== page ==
Ironically, I think that this general approach is one native developers usually despise: we’re ignoring the platform and try to impose a familiar model on it. For better or for worse, the browser is the platform, and the browser exposes everything as potentially async Javascript APIs. When using emscripten with WASM, or C# with whatever, you are making your total tech stack deeper and more complicated. It usually doesn’t take long before you need to interact with something that is not covered by your particular choice of stack and then you start doing Javascript interop. Or the framework (like C# ASP) relies on still using CSS/HMTL/JavaScript, so you have not really saved anything. Or you want to implement link previews (like on Twitter) and realize that this probably requires some server-side rendering, so you are back to HTML. In all of the cases above I spent plenty of time fighting the tools and tech stack solving problems that came from using these tools in the first place. And all that just so I could ignore the platform below. Ultimately it unsurprisingly turns out that you just can’t ignore the platform. Who could only have guessed that! – In short, these are surely useful tools but to make effective use of them you should already have understood the underlying platform, as everywhere else.

Side note: It is not lost on me that C++ and C# do the same thing on the desktop and that it is “turtles all the way down.” Yet I find that I hit the limits much more quickly on the web (for example, the Win32 API is still a C API at least). Additionally, on the desktop it also very clearly pays off to understand not just the layer that you are operating on but also as many of the layers below as you can afford to get familiar with.

With those learnings, I then turned to building things using HTML/CSS/Javascript. Here are three things I built:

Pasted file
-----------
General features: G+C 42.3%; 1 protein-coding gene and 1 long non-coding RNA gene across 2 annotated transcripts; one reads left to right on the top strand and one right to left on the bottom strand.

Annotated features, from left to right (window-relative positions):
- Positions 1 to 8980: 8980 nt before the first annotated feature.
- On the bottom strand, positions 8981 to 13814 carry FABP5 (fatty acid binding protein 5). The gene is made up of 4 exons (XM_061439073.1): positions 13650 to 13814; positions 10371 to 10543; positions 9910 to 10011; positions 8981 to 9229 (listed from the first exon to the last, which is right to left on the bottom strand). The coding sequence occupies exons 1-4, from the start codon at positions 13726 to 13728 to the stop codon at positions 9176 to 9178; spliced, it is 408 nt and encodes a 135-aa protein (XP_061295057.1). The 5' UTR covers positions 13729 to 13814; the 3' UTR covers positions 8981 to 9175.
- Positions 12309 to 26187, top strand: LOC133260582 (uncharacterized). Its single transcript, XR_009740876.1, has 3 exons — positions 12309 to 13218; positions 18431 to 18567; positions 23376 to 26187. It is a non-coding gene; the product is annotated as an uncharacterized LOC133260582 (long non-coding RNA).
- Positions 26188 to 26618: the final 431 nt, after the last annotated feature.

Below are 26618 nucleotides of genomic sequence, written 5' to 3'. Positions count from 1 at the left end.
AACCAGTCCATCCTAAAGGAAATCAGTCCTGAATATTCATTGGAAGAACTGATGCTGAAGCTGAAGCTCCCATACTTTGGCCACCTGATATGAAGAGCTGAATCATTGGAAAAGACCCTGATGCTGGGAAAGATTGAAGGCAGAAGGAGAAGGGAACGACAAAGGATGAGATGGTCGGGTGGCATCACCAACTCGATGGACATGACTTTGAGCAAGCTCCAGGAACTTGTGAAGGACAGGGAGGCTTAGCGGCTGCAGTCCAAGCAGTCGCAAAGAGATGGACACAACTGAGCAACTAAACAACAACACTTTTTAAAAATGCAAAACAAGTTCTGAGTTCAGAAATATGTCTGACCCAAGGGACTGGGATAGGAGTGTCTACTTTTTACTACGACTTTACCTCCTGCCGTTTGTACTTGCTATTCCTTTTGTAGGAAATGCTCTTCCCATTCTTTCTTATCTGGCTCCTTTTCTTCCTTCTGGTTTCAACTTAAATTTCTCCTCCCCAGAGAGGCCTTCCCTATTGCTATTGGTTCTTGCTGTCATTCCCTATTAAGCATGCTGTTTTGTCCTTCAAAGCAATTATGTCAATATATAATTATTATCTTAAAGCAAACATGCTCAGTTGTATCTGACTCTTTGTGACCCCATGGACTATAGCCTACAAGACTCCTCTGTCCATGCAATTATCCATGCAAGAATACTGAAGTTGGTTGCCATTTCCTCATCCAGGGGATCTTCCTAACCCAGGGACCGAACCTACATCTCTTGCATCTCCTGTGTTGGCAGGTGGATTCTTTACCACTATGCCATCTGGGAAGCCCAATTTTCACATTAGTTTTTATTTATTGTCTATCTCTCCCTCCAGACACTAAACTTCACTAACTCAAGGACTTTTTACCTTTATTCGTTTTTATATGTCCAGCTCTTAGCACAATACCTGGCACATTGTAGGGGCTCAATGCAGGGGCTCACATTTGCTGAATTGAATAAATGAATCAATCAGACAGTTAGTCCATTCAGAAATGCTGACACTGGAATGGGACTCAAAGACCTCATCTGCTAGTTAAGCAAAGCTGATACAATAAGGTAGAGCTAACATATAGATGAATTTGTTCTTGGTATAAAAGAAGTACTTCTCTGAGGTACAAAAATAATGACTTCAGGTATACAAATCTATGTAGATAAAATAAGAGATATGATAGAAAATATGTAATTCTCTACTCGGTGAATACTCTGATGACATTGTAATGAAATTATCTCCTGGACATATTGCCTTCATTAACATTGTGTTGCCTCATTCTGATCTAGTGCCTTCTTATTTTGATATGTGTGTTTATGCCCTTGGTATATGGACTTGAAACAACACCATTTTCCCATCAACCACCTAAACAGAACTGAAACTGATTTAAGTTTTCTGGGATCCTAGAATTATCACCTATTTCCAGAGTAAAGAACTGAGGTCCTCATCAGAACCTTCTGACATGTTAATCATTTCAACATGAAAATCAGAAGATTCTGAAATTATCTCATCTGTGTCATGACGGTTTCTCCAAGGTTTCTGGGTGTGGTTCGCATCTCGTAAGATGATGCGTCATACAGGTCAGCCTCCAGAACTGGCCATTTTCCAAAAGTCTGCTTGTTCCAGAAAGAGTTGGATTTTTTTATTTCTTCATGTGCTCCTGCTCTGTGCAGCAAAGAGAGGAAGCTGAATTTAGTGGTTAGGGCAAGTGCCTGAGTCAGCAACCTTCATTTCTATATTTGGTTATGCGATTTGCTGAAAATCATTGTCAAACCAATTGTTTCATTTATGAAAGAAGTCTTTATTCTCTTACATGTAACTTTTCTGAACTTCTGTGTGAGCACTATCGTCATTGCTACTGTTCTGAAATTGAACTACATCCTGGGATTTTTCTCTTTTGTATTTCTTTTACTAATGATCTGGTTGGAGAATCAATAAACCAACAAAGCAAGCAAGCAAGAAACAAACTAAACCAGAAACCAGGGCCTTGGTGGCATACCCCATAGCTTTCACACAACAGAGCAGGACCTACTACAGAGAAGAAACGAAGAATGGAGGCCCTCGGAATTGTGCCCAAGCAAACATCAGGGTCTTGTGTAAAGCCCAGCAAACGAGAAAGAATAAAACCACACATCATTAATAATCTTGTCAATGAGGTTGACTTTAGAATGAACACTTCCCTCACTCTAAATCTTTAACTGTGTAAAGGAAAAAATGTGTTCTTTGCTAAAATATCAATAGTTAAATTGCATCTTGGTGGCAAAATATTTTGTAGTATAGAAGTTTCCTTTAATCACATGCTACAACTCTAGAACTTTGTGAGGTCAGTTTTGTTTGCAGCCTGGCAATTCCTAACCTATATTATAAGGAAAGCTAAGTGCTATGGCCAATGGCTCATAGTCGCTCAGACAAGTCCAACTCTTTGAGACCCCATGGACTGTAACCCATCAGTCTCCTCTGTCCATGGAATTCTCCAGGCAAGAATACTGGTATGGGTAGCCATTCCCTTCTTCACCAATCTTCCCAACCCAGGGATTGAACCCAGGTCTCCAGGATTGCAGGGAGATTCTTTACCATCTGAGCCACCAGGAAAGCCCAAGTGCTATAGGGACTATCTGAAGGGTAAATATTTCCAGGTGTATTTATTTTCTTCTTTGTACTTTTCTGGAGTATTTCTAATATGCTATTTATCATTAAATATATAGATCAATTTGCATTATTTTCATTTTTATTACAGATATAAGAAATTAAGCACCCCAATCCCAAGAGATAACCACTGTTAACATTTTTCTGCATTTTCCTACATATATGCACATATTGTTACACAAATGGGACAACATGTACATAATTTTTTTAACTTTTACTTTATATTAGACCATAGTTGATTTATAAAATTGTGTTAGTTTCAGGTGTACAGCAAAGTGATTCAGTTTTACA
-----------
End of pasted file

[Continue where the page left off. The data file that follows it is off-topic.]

• I built a small tool that creates histograms from CSV files. This was actually the outcome of multiple approaches to create an app that just accepts files from the user via drag-and-drop and then does something useful with it.
  • I ported my piano practicing software (partially) to the web. It’s not publicly accessible.
  • I made a web app to create small “receipts” that you can fill in and then send the filled-in version to other people. Here is one such receipt, and here is a filled in version. On the main page, you can login with Google and create your own receipts.

Here are some things I learned and experienced:

  • Things got much smoother once I ditched C++ and C#. I spent less time fighting the technology. It is also clear that most services assume that you are using a JavaScript stack, and this makes your life so much easier. With ASP and C# for example, it always felt like I had to fight the system to install an additional NPM package, whereas in JavaScript that is trivial.
  • While JavaScript gets of all the hate on the web, it is actually quite OK for small web things. I have used Typescript a bunch, and it helps as well. But the real enemy is CSS: or maybe not just CSS, but layouting in general. Going from “thing in my mind” to “and here is the CSS for that” still feels like a black box. (More than anything else, I wanted to use DearImGui to solve this problem for me.) I have used Bootstrap as a component library, but I am not really proficient with it. I am also not sure whether it won’t just suffer from the same problem outlined above, where it only really provides its value when you already know the lower layer. I think that investing some time into properly learning CSS is going to pay off hugely.